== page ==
If Episcopal School of Dallas or The Hockaday School staffers noticed that their lunchrooms were a bit scant of students on Tuesday, April 25, they were right. The lasses were at the Hilton Anatole’s Imperial Ballroom with their parents’ permission.
The occasion was Jonathan’s Place’s “A Chance To Soar Luncheon.” Now, normally it might be considered a grown-up event, but this one had two mega-athletes — Olympian God Medalist/former foster child Simone Biles on stage and Maverick main man Dirk Nowitzki as one of the day’s award recipients.
As mom Tracy Lange surmised, a couple of the moms hosted a table for their girls, and others quickly followed suit filling the ballroom with 700.
While some might question pulling the young ladies out of school, others reasoned that in addition to seeing world-class role models, the girls had the opportunity to be part of a grownup fundraising experience.
Some of the young luncheoners, like Livia Lange, Amelia Schoellkopf, Olivia Hohmann, Mary Ellen Schoellkopf, Kate Eastin and Caroline Bagley, were dressed to the nines. Too bad they’re too young for 10 best Dressed. Others like Sydney Hoyl opted to stay in their school uniforms.
The photo opp for guests and Simone was a bit of a ramble scramble due to Simone’s late arrival. She had been delayed due to an interview in another area of the hotel with KXAS/emcee Meredith Land.
Walking to the front of the room with her father, Ron Biles, Simone’s 4’9” size seemed even more so standing next to 7’0” Dirk. Still her smile was as big as ever despite having taken a flight from Los Angeles following her appearance on “Dancing With The Stars” the night before.
Even before folks like Jan and Trevor Rees-Jones, Jenny and Trevor Rees-Jones III, Stacey Walker, Jessica Nowitzki, Lydia Novakov, Tracy Rathbun, Monica Eastin and Pam Busbee took their seats, the raffle tickets were sold out.
Following the welcome by Luncheon Co-Chairs Julie Bagley and Rachel Stephens, the invocation by Highland Park Presbyterian Church Senior Pastor Bryan Dunagan and a luncheon of pecan crusted chicken breast salad, the following awards were presented:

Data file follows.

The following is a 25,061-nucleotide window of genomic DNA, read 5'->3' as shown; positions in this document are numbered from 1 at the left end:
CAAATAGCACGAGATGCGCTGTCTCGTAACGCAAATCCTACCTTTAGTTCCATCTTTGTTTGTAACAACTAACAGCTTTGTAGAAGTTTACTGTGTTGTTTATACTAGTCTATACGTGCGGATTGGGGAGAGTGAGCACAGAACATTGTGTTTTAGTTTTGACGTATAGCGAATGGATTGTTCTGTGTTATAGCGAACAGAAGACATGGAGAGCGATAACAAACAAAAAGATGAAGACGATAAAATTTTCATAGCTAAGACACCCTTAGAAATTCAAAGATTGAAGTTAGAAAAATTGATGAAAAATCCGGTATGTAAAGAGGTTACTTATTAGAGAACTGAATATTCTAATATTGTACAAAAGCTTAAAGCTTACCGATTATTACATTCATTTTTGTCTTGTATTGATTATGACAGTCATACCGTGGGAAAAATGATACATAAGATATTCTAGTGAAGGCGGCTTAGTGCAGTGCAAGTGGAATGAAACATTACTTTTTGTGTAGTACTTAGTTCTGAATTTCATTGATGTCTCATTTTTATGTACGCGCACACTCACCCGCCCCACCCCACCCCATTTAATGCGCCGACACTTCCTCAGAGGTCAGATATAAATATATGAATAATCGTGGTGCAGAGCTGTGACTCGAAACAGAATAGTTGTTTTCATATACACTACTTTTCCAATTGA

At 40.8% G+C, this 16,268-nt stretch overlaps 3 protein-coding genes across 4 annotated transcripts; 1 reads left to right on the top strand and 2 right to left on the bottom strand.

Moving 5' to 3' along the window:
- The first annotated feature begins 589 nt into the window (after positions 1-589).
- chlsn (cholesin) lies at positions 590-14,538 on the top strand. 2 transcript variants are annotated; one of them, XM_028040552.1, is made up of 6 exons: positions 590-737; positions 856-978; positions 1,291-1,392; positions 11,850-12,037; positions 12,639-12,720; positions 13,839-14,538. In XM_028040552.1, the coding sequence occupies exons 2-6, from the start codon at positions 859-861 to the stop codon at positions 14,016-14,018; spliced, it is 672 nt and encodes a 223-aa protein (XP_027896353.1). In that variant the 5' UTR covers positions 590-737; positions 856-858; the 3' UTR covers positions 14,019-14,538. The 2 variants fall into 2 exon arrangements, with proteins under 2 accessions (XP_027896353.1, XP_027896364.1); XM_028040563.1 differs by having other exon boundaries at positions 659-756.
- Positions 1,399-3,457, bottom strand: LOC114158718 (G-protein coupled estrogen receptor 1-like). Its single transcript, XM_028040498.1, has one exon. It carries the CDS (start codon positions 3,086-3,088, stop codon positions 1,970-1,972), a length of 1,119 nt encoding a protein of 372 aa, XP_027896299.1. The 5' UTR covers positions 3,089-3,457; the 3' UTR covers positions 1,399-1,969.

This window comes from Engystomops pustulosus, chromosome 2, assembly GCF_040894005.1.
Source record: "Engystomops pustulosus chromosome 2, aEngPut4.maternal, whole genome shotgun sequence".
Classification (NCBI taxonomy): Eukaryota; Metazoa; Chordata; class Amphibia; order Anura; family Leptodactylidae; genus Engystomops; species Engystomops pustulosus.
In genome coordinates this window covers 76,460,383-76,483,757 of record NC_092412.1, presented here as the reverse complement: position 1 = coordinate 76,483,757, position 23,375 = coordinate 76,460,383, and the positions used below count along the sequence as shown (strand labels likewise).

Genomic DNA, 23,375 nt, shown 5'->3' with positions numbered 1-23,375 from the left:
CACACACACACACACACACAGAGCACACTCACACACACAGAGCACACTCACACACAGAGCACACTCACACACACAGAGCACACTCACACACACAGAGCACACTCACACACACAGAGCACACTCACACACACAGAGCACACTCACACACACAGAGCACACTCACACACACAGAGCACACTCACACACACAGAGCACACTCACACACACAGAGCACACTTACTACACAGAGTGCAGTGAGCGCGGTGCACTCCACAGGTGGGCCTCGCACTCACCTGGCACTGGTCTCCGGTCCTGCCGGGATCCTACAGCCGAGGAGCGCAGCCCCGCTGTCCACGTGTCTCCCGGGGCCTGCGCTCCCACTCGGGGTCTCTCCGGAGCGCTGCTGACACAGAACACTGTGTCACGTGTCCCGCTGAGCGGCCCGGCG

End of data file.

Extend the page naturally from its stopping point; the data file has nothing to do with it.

- Award of Compassion to Dirk Nowitzki
- Award of Excellence to Jan and Trevor Rees-Jones
- Award of Service to Gary Borofsky representing Dillard’s
Jonathon’s Place’s CEO Allicia Graham Frye told the group that last year, 277 children were handled by Jonathan’s Place. She finished her remarks saying, “My wish is that every child that comes across my path would feel loved.”
It should be noted that unlike the Chick Lit Luncheon, the audience was silent during the award presentation and Allicia’s remarks.
It was then time for Simone to chat with Meredith Land on stage. The undercurrent in the room seemed to race, as if Santa had just popped down the chimney. For those close to the stage, they got a pretty good look at the twosome. However, the quality of the lighting and video created shadows, making the on-screen presentation challenging.
Still, Simone did not disappoint with such revelations:
- “I was just a crazy kid.”
- She started gymnastics at the age of six and loved it immediately.
- Her routine was an hour and half of conditioning, going to school and returning to the gym for her real workout. Such a regimen required more than dedication, it demanded sacrifice like, “I’ve never been to a prom. I cried a lot. Sasha (Farber, her ‘DWTS’ partner) was the first guy that she had really danced with and “he was 20 years old.”
- Regrets — “I shouldn’t say that I do because of all of the accomplishments that I have from it. It’s all worked very well.”
- Bullying — “Rise above it and use it as a motivation to do anything that you want to do and to always prove them wrong.”
- Confidence — “I have very down-to-earth parents. I have amazing friends. My brothers, as well, are supporting me. It’s kind of easy to do that. But at times it gets hard because I want to be a normal kid and do other things. At the end of the day it’s my goal that I want.”